French farmers harvest billions of euros every year in government support through the Common Agricultural Policy (CAP). Yet those lavish subsidies and trade barriers have failed to achieve one of their primary objectives: saving the French family farm.
According to a study just released by the French Statistical Institute (INSEE), and reported in today’s Financial Times, an average of 100 French farms have gone out of business EVERY DAY for the past 50 years. The number of farm workers in France has dropped by two-thirds in the past 25 years. France’s farm exports have been declining by 3.4 percent per year since 1999, and farm household income has actually fallen during the past decade, while the incomes of non-farm households in France have been going up.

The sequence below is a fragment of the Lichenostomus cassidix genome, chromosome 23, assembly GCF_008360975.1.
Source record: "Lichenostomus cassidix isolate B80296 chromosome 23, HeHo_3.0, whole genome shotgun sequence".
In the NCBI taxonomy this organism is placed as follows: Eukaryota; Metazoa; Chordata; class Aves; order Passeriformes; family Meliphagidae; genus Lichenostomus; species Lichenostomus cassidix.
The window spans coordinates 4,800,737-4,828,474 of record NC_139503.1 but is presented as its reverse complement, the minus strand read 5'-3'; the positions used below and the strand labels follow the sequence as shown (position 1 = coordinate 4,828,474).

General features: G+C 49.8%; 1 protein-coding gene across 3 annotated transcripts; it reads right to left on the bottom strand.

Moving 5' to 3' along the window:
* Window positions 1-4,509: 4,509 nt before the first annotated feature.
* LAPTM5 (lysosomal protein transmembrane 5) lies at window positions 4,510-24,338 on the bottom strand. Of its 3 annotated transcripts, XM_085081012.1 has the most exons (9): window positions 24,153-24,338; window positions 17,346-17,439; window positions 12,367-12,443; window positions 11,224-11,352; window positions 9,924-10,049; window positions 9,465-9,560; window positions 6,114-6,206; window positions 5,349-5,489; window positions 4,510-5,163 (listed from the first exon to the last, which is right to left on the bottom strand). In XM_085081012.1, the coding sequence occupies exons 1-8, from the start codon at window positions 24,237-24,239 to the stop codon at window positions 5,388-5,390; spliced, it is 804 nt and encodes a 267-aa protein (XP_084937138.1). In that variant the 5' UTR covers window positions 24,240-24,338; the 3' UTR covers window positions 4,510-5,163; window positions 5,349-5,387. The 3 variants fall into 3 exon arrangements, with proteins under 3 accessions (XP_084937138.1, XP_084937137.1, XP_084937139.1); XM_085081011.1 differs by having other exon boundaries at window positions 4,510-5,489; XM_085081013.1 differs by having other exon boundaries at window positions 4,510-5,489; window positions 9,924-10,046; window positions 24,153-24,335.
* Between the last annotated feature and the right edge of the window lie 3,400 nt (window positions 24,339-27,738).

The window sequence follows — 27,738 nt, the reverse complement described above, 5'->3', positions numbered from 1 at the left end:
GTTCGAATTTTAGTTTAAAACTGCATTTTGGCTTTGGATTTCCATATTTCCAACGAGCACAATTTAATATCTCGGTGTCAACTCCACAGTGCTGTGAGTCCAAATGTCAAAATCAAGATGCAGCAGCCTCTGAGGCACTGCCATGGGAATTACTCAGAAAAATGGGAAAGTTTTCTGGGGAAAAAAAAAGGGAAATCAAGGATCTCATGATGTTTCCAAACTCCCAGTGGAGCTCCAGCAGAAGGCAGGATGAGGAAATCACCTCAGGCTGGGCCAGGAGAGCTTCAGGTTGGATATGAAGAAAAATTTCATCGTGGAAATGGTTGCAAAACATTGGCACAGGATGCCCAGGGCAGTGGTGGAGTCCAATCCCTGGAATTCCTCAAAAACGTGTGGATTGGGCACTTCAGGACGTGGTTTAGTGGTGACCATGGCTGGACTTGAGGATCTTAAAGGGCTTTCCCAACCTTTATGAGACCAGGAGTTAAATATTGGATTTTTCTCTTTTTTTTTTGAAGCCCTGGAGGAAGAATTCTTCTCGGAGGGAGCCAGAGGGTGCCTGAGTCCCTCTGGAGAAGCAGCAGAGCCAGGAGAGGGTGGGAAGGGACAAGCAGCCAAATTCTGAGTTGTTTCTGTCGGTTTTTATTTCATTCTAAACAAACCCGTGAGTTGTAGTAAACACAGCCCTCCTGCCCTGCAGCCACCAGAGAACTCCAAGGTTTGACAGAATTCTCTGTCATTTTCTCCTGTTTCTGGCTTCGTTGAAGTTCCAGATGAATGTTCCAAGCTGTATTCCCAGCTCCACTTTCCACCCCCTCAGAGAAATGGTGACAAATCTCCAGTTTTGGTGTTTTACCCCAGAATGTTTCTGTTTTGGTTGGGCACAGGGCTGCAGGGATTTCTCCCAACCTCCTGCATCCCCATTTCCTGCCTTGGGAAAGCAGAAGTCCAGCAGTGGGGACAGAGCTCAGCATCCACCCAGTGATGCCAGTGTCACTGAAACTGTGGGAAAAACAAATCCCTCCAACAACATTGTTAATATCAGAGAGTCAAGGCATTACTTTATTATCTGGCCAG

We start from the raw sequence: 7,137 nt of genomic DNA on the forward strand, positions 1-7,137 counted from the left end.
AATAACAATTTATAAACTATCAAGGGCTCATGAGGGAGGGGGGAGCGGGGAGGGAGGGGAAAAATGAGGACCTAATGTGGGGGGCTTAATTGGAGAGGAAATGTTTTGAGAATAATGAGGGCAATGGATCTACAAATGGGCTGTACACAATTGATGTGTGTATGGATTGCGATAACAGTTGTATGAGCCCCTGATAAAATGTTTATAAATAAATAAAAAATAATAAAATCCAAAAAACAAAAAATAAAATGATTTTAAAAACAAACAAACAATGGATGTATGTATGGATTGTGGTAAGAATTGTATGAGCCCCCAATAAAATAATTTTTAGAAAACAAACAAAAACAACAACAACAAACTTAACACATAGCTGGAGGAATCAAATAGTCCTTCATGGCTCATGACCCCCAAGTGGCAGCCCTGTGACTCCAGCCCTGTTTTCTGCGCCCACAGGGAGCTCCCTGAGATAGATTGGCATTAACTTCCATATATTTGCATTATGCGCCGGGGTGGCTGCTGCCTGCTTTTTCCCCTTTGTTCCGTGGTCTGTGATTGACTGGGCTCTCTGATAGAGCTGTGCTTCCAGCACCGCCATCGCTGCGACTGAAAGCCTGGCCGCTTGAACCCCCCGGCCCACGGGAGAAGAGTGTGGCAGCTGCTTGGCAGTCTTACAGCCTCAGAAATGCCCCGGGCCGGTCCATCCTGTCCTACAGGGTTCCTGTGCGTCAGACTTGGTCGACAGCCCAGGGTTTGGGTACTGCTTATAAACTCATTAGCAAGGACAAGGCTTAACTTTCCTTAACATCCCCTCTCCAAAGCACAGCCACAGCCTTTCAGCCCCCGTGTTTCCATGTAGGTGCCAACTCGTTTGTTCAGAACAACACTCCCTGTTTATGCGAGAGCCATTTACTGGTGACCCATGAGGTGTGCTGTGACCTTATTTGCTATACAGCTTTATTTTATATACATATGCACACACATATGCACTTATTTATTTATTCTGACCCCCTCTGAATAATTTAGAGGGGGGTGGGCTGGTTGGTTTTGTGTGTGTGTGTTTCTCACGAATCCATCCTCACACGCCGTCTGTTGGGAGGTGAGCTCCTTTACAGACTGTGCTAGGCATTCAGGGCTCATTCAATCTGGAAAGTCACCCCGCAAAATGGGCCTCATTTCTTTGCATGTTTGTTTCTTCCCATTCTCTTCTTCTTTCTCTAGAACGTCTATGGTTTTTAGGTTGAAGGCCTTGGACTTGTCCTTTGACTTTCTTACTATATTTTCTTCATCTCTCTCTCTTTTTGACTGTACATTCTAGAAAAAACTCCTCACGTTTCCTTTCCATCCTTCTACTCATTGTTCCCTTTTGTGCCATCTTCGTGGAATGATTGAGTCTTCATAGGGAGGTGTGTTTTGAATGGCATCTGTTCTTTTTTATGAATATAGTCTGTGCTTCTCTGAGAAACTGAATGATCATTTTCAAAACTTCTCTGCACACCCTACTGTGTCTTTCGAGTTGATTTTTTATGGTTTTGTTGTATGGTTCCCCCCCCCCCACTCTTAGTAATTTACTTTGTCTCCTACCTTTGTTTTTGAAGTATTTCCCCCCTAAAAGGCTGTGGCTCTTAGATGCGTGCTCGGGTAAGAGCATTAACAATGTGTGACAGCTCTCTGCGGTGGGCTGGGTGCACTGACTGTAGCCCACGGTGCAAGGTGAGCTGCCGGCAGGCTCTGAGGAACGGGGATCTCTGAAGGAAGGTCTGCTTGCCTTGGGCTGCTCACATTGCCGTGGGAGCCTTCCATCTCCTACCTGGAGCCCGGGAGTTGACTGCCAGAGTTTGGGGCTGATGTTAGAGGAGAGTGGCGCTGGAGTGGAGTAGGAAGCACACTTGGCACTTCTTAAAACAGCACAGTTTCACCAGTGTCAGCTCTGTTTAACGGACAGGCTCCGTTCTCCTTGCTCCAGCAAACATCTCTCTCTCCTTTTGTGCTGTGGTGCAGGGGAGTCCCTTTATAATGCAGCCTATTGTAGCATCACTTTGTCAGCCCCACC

The decline of the French farm has occurred despite, or perhaps because of, the generous support of the CAP. France’s farmers receive the equivalent of $11.6 billion a year in handouts, more than one fifth of total European Union spending on agriculture. Those subsidies have arguably kept French farms from becoming more competitive and thus contributed to their long-term decline.
When the EU’s farm commissioner, Mariann Fischer Boel, warned that French farmers should seek second incomes outside the farm sector to survive, the French farm minister denounced her comments as “an insult to the social model to which European citizens are profoundly and legitimately attached.”
Is an agricultural “social model” that costs billions of euros a year and only adds to the decline of the French farm worth holding on to?